Tag Archives: Shamrock Farms

Shamrock Farms

Shamrock Farms Hosts Special Events

Shamrock Farms, Arizona’s hometown dairy, is offering several fun seasonal activities great for the whole family:

  • Roxie Costume Party, Oct. 27, 2012: Wear your Halloween costume and celebrate chocolate milk as the official drink of Halloween with Roxie.
  • Family Fall Fun, Nov. 3 and 10, 2012: Enjoy Fall weather out on the Farm with a balloon artist, crafts for the kids and free ice cream for everyone!
  • 6th Annual Joy to the Herd, Dec. 1 – 2, 2012: Holiday celebration featuring 15 tons of snow, holiday crafts, visits with Santa and Roxie, face painting and more.
  • Breakfast With Roxie, Feb. 2, 2013: Stay in your PJ’s all day and enjoy a healthy breakfast, complete with Shamrock Farms milk, while Roxie greets children, is available for photos and leads a special pillow case craft.
  • Sweetheart Seniors Dance, Feb. 14, 2013: Seniors are invited to celebrate Valentine’s Day down on the Farm with free Strawberry milk, cookies and dancing.
  • Easter Egg Hunt, March 30, 2013: Easter egg hunt at Roxie’s Outdoor Adventure.

Each celebration includes Shamrock Farms’ one-hour guided tour featuring a ride on a cow-spotted tram, a milking barn that accommodates 1,600 cows (milking 200 at a time), an interactive play zone including a larger-than-life milk bottle and cottage cheese slide, a calf nursery and much more. It all begins at the 11,000-square-foot welcome center barn, which houses a Shamrock Farms family history and educational dairy museum complete with interactive games, an ice cream parlor and gift shop.

Tours are $9 for adults and $6 for children ages 2 to 12; child pricing includes activities and/or craft. Special event price of $10 for Joy to the Herd. Children under 2 years old are free. Special discounts for military, seniors and groups of 10 or more.

To book your reservation today or for more information on Shamrock Farms, visit www.shamrockfarms.net or call 602-477-2462.

Shamrock Farms

Shamrock Farms Dairy Tour

Sometimes the grass isn’t always greener on the other side. For Shamrock Farms dairy cows, it’s greener right where they are! Shamrock’s motto is “happy cows produce the best milk,” and getting the chance to tour the dairy farm proved that to be true.

Shamrock Farms dairy products are different from other dairy products because they are guaranteed to stay fresh up to 90 days when unopened and up to seven days after the product’s expiration date. This is due to the unique pasteurization of the Shamrock Farms dairy products and the quick processing time.

I think it’s safe to say that taking the Shamrock Farms dairy tour last weekend really moo-ved me!

The dairy farm, located in Maricopa, south of Phoenix, is located on 1,000 acres of land and is the home to approximately 17,000 cows. The farm doesn’t have an address, so to get there, follow the directions from Shamrock Farms’s website.

We arrived 15 minutes early as recommended and checked in for our tour in the big red barn that is also the gift shop, museum and snack bar where you can get some delicious Shamrock Farms milk or ice cream.

When we heard the cowbell ring (no pun intended), it was time to climb aboard the black and white, cow-spotted tram.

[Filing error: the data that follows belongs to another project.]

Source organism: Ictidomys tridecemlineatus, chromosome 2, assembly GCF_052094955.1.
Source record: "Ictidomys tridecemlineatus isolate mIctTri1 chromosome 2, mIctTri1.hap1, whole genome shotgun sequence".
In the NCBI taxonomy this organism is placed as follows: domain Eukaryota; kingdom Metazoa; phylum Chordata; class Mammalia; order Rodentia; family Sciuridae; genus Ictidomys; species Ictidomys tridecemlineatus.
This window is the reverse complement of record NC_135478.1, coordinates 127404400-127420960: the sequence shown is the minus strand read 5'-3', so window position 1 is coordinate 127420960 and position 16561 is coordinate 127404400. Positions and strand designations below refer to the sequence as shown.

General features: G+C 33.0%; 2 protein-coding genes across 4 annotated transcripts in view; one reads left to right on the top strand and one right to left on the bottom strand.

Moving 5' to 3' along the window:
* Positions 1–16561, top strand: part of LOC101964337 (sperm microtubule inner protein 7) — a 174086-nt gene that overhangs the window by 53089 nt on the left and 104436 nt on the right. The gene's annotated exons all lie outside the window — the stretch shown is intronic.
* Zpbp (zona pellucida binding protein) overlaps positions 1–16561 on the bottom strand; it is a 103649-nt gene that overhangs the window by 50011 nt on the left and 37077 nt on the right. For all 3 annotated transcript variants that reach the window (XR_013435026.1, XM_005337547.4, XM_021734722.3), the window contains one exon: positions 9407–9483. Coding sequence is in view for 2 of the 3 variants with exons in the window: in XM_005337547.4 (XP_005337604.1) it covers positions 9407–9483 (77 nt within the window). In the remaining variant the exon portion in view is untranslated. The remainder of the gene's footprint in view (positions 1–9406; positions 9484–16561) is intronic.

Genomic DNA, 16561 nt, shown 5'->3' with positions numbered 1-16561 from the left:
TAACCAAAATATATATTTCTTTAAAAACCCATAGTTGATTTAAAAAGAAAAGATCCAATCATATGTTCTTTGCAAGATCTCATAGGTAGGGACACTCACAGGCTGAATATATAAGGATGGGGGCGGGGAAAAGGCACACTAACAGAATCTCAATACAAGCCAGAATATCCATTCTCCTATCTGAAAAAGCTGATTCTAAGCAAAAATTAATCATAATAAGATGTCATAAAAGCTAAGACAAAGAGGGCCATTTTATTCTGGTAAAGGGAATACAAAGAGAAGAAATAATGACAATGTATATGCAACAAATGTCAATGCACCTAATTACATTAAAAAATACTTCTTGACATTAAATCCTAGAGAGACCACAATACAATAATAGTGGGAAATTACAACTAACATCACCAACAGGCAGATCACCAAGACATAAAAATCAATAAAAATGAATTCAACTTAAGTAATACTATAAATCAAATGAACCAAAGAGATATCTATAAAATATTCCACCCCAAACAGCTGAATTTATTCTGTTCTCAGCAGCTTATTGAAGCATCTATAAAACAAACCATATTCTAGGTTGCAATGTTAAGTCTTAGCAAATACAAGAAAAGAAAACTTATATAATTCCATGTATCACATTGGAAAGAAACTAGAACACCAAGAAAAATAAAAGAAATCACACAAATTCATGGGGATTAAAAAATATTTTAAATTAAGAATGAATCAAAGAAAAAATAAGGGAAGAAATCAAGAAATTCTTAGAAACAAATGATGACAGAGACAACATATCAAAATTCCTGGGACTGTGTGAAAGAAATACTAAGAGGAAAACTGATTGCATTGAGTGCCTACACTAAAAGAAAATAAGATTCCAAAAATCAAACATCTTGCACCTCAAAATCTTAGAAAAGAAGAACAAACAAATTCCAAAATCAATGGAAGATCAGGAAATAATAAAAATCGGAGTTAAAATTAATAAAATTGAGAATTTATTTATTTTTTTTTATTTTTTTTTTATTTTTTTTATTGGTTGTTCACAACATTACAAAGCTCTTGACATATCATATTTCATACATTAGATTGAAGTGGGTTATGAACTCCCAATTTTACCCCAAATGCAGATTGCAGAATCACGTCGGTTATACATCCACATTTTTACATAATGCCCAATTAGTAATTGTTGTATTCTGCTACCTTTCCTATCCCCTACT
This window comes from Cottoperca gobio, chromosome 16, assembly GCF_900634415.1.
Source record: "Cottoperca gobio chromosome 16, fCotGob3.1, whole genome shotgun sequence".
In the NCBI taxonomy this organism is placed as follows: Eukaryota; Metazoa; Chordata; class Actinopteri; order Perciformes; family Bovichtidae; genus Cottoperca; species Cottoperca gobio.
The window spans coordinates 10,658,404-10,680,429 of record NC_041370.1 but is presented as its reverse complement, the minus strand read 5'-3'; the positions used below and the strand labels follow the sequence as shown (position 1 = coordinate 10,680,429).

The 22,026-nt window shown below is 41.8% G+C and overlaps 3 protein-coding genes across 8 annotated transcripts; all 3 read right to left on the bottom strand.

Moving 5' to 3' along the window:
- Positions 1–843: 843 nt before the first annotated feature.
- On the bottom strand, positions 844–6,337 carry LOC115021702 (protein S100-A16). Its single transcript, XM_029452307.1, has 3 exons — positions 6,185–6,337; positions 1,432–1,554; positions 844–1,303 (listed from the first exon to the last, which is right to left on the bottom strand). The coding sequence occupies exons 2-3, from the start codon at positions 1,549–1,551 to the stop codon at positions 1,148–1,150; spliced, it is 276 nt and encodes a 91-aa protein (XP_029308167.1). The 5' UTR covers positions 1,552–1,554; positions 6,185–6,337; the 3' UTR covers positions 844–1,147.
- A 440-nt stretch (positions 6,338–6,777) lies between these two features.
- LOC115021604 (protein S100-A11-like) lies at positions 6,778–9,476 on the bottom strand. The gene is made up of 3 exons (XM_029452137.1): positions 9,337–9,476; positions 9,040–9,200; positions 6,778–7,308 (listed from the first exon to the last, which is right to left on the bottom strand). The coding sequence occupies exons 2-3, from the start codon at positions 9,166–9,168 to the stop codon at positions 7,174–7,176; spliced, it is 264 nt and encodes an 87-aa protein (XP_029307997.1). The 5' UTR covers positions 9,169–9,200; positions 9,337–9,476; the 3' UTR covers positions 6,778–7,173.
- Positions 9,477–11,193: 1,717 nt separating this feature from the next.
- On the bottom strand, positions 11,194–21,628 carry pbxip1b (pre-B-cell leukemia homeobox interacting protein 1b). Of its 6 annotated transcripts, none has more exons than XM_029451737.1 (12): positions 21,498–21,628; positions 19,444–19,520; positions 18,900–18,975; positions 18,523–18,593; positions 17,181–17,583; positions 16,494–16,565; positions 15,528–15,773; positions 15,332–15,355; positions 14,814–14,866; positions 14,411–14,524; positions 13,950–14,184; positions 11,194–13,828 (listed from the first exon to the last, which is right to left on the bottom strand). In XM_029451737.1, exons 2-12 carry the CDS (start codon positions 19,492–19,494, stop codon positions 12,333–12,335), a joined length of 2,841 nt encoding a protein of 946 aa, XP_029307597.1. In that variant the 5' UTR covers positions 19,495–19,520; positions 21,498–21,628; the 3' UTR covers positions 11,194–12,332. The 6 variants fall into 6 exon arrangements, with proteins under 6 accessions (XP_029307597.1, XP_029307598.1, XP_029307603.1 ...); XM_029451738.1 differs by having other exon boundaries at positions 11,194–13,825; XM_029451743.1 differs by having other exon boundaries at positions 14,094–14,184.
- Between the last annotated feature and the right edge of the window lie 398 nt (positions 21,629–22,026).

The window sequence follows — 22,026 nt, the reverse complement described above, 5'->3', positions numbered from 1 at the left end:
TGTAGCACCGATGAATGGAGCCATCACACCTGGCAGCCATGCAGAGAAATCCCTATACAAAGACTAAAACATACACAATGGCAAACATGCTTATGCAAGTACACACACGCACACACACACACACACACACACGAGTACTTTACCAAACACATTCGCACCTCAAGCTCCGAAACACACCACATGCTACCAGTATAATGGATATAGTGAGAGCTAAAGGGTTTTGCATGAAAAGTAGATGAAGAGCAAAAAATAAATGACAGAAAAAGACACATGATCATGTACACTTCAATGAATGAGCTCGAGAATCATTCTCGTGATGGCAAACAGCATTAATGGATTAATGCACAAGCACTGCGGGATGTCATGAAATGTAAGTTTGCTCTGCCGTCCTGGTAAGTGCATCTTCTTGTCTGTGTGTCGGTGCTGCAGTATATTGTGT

Shamrock FarmsDiane, our tour guide introduced us to the history of Shamrock Farms, which began in Tucson in 1922. She told us how it came to be the leading dairy processor and distributor in the Southwest.

The dairy tram took us around the farm where we stopped by the Desert Oasis that boasts, “World Class Services, Balanced Dining, Full Body Care and Stress Reduction.” The milking cows are kept in this climate enhanced environment and when they are milked, they have a “cleaning service” that rakes and sanitizes the pens.

Then it was off to the milking barn; but first, the tram stopped at Roxie’s play place so visitors could feel how the milking machine feels to the cows, dispelling the myth that it hurts or pinches the cow. Visitors, old and young, climbed in the large tub of cottage cheese, took pictures in front of the large Shamrock Farms milk bottle, or bopped around the over-sized, sour creme punching bags.

Shamrock FarmsFrom the play place, the tour walked to the milking barn where we watched the dairy farm workers sanitize the milking stations before and after each cow is milked. This twin double barn allows the farm to milk 200 cows at the same time.

In the milking observatory, we were treated to a video that explains what happens to the milk after it is shipped to the I-17 processing plant and how it ends up on your store shelf.

After viewing the milking station, the tram drove us through the Desert Oasis where all the cows are kept and on to the nursery where each tour member donned a plastic glove and got to pet and feed the baby calves that will one day become Shamrock Farms dairy cows. The baby calves were so adorable! They loved the attention lavished on them by the visitors on the tour.

The calves are kept in small, individual pens to protect them from the elements and predators, as well as to allow the dairy farm employees to monitor their health and diet.

Shamrock FarmsThe tour also passes (at a distance) the special barn and the free fields where the organic cows graze. Shamrock Farms doesn’t use a growth hormone in any of their cows, so you never have to worry about it passing on to your family whether you buy regular or organic Shamrock Farms products.

The tour finished when the dairy tram stopped next to the red barn, and we were invited to complimentary Shamrock Farms milk. They have the regular flavors of chocolate, strawberry and vanilla, but there are also the Dulce de Leche, Café Moocha and even energy-infused milk, Rockin’ Refuel, from which to choose.

We took our time to walk through the museum and view the historic photographs of the beginning of Shamrock Farms and the products it has created over the past 90 years.

The Shamrock Farms belief is to treat their employees like family and their customers like friends.

What to Know Before You Go to Shamrock Farms: